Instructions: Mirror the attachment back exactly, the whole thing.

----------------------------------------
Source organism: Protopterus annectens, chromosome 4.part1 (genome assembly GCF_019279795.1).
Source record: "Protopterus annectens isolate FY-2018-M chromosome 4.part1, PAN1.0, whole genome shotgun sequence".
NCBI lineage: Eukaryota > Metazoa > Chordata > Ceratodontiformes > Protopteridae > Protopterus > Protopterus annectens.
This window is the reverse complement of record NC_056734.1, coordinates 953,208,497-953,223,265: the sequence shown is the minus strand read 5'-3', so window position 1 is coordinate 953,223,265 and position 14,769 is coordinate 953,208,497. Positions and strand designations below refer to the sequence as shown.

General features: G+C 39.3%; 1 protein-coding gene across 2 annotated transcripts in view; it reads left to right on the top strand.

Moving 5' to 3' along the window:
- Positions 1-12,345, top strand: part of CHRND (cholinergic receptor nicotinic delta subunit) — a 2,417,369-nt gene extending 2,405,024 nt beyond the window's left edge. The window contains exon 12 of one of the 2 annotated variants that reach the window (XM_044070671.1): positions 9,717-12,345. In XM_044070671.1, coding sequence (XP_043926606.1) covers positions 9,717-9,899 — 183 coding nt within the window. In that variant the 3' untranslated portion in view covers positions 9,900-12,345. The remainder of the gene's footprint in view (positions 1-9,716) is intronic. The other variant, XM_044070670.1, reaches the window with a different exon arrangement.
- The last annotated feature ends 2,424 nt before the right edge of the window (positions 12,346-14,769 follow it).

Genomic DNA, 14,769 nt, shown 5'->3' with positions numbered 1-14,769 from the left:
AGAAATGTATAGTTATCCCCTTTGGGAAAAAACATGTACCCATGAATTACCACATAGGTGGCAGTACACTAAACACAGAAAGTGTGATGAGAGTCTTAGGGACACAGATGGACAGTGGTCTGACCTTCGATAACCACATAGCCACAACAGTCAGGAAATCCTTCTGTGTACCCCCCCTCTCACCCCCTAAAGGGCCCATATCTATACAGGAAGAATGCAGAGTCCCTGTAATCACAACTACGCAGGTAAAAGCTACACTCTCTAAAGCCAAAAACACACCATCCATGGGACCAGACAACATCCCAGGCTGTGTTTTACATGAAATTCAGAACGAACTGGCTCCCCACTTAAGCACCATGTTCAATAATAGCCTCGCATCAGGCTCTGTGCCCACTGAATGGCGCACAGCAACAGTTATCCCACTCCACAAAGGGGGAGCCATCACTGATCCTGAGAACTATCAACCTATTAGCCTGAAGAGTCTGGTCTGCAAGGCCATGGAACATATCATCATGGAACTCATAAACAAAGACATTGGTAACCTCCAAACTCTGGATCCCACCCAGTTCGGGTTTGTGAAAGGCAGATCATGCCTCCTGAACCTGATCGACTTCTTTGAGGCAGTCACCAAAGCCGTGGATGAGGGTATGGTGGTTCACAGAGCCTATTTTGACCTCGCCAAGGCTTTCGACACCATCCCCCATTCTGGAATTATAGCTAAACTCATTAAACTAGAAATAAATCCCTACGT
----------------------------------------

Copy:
Source organism: Protopterus annectens, chromosome 4.part1 (genome assembly GCF_019279795.1).
Source record: "Protopterus annectens isolate FY-2018-M chromosome 4.part1, PAN1.0, whole genome shotgun sequence".
NCBI lineage: Eukaryota > Metazoa > Chordata > Ceratodontiformes > Protopteridae > Protopterus > Protopterus annectens.
This window is the reverse complement of record NC_056734.1, coordinates 953,208,497-953,223,265: the sequence shown is the minus strand read 5'-3', so window position 1 is coordinate 953,223,265 and position 14,769 is coordinate 953,208,497. Positions and strand designations below refer to the sequence as shown.

General features: G+C 39.3%; 1 protein-coding gene across 2 annotated transcripts in view; it reads left to right on the top strand.

Moving 5' to 3' along the window:
- Positions 1-12,345, top strand: part of CHRND (cholinergic receptor nicotinic delta subunit) — a 2,417,369-nt gene extending 2,405,024 nt beyond the window's left edge. The window contains exon 12 of one of the 2 annotated variants that reach the window (XM_044070671.1): positions 9,717-12,345. In XM_044070671.1, coding sequence (XP_043926606.1) covers positions 9,717-9,899 — 183 coding nt within the window. In that variant the 3' untranslated portion in view covers positions 9,900-12,345. The remainder of the gene's footprint in view (positions 1-9,716) is intronic. The other variant, XM_044070670.1, reaches the window with a different exon arrangement.
- The last annotated feature ends 2,424 nt before the right edge of the window (positions 12,346-14,769 follow it).

Genomic DNA, 14,769 nt, shown 5'->3' with positions numbered 1-14,769 from the left:
AGAAATGTATAGTTATCCCCTTTGGGAAAAAACATGTACCCATGAATTACCACATAGGTGGCAGTACACTAAACACAGAAAGTGTGATGAGAGTCTTAGGGACACAGATGGACAGTGGTCTGACCTTCGATAACCACATAGCCACAACAGTCAGGAAATCCTTCTGTGTACCCCCCCTCTCACCCCCTAAAGGGCCCATATCTATACAGGAAGAATGCAGAGTCCCTGTAATCACAACTACGCAGGTAAAAGCTACACTCTCTAAAGCCAAAAACACACCATCCATGGGACCAGACAACATCCCAGGCTGTGTTTTACATGAAATTCAGAACGAACTGGCTCCCCACTTAAGCACCATGTTCAATAATAGCCTCGCATCAGGCTCTGTGCCCACTGAATGGCGCACAGCAACAGTTATCCCACTCCACAAAGGGGGAGCCATCACTGATCCTGAGAACTATCAACCTATTAGCCTGAAGAGTCTGGTCTGCAAGGCCATGGAACATATCATCATGGAACTCATAAACAAAGACATTGGTAACCTCCAAACTCTGGATCCCACCCAGTTCGGGTTTGTGAAAGGCAGATCATGCCTCCTGAACCTGATCGACTTCTTTGAGGCAGTCACCAAAGCCGTGGATGAGGGTATGGTGGTTCACAGAGCCTATTTTGACCTCGCCAAGGCTTTCGACACCATCCCCCATTCTGGAATTATAGCTAAACTCATTAAACTAGAAATAAATCCCTACGT